Maverick Life

South Africa, Maverick Life

Letter to Editor: When you watch those closest to you die

This day takes me back to a day when I was a 15-year-old pupil in 2006, when my father disclosed his HIV positive status to me. By Nkululeko Zondi.

As someone who has lost both parents and a sister to AIDS, I believe HIV/AIDS and the World Aids Day affect me in various ways rather than one. Every year this day reminds me of my losses. It takes me back to a day when I was a 15-year-old pupil in 2006. My father disclosed his HIV positive status to me that he had been diagnosed two years before. I was very confused and afraid, leading to my body becoming numb.

In subsequent years, his health would deteriorate year by year along with his weight and I was left to take care of him on my own. I remember one morning in Grade 11 when I had to walk him to a taxi so he could go to a clinic while I had to write an exam the same day. On my return home from school, I found that he was not at home.

The following day, after another exam, I went to the clinic to check up on him and was told he had been transferred to Baragwanath Hospital. On my arrival, I found him weak and lean. He was discharged a week later and I took care of him during my matric and up until my first year at varsity – when he died. He never took antiretroviral treatment because, according to his religious beliefs, he could never live by the pill.

With my sister and mother, I learnt about their statuses when I had to accompany them to hospital. My mother only stayed a mere week in hospital and then passed away, whereas with my sister we tried every means possible to prolong her life, but she had already given in, maybe due to the stigma attached to having AIDS in the society or due to losing a loved one.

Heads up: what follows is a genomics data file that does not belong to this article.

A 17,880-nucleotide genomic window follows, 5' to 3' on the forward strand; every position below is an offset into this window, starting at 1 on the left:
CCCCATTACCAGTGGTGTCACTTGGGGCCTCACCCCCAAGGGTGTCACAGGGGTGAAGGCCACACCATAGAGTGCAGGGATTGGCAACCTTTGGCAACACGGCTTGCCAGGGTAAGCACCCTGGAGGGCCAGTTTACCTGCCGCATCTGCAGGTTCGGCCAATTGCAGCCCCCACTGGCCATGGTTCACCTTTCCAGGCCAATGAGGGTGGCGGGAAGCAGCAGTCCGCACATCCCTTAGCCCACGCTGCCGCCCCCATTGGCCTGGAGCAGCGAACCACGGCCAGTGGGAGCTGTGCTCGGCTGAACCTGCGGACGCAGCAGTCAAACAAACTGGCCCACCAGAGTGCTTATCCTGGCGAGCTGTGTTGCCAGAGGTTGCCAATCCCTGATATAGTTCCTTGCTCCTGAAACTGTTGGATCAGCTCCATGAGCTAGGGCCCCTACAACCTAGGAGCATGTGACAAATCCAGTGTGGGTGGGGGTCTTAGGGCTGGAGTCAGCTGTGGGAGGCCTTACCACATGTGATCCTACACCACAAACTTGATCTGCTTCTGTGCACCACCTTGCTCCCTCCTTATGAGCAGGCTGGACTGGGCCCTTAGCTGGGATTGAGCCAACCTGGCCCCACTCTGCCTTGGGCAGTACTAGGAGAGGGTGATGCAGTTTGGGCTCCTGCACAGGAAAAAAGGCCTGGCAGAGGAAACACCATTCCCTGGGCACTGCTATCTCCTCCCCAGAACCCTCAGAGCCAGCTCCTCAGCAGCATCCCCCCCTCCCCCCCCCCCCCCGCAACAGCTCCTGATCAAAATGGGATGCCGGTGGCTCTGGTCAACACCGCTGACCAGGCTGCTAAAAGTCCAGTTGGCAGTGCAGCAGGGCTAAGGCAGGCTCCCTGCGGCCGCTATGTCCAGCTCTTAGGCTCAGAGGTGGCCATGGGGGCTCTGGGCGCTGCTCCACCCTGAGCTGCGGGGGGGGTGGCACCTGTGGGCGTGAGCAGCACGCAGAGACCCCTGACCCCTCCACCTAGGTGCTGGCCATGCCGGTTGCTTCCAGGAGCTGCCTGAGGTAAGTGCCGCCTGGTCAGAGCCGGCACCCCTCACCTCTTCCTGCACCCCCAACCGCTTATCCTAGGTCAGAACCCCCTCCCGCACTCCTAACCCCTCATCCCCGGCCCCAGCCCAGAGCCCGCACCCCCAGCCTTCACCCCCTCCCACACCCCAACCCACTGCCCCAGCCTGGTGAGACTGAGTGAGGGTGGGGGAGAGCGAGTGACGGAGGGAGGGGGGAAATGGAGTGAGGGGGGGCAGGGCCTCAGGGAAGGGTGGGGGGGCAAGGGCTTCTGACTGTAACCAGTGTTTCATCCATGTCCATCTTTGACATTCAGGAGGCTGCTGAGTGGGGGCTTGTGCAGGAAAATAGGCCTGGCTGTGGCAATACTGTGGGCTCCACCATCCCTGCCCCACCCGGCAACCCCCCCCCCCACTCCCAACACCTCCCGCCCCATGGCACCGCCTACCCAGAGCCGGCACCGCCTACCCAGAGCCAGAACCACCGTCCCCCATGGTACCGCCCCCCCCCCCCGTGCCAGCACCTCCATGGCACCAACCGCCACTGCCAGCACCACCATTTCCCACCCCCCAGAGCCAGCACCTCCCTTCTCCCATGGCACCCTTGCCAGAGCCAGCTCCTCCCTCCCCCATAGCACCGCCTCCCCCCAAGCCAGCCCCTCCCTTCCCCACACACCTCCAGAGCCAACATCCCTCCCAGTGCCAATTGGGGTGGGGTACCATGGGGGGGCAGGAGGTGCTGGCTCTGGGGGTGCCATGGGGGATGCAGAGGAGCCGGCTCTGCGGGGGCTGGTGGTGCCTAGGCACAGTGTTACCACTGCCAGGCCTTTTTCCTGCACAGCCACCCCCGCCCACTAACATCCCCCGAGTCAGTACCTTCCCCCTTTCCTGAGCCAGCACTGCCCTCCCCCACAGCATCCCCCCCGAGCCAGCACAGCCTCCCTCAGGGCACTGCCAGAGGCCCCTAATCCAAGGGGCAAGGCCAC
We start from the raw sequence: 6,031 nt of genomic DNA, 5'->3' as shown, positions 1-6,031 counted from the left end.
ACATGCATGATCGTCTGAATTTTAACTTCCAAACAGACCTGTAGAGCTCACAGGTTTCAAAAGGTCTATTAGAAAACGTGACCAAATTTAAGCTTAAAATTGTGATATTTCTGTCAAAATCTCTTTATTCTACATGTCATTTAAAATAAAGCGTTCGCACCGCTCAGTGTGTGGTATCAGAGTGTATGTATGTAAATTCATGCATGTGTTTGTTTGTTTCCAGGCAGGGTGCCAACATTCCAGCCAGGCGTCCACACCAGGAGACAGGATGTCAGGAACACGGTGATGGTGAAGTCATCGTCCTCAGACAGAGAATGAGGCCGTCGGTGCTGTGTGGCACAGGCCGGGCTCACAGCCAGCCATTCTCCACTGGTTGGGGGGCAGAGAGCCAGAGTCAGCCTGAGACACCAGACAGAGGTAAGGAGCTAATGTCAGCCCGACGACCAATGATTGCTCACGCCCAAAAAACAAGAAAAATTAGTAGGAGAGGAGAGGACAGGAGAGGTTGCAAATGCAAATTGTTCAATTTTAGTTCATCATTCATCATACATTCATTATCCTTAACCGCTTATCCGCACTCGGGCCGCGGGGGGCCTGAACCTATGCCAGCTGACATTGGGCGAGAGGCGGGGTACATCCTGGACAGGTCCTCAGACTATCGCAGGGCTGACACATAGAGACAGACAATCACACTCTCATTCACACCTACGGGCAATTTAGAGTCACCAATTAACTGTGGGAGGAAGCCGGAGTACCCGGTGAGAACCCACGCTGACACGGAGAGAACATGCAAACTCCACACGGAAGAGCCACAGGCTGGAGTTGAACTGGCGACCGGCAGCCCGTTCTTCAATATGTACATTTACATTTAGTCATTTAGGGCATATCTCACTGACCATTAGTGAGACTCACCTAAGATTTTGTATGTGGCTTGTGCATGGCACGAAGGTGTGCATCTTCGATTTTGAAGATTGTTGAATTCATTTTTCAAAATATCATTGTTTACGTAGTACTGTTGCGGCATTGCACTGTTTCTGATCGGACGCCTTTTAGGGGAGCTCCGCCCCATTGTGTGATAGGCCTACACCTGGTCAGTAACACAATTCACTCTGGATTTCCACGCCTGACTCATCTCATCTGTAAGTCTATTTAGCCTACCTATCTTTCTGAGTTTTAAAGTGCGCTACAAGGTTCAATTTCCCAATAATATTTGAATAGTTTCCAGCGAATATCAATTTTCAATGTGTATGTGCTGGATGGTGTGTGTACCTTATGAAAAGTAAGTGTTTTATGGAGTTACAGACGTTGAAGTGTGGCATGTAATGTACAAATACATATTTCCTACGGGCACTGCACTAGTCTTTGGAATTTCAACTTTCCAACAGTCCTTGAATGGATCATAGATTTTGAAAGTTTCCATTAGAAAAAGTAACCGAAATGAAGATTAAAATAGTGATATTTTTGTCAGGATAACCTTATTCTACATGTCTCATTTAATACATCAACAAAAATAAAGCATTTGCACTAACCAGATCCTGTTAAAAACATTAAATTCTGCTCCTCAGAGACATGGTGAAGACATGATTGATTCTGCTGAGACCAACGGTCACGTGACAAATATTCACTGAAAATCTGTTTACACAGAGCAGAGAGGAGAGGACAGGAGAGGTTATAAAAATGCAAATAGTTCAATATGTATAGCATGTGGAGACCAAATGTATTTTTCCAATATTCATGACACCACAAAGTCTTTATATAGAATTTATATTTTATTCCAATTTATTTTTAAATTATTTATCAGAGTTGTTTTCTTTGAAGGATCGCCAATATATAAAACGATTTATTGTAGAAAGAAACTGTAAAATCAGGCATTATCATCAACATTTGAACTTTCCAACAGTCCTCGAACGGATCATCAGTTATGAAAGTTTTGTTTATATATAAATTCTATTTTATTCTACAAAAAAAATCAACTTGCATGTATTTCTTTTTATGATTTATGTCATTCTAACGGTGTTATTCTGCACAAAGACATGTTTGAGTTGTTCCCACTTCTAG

During this time I contracted tuberculosis from my sister. This means I had to take care of my health while also caring for someone who would not have medication. It was when she bled and vomited blood until she died that brought it all home for me.

HIV/AIDS is significant in such a way that it reminds me of the value of family, of the value of belonging and identity. My experience with HIV/AIDS and people living with the virus has enlightened me against stigma and prejudice along with the dangers thereof.

In a nutshell, World AIDS Day symbolises safe and responsible sex. It reminds us that it is possible to live with the virus and have a healthy, worthwhile and lengthy life.

Further, it reminds us that people living with the virus are as much human beings as people living without the virus. HIV/AIDS is as manageable and treatable an illness as influenza and diabetes. DM

Photo: A patient lies in bed at the Hillcrest Aids Center in Durban, South Africa, 01 December 2011. EPA/NIC BOTHMA

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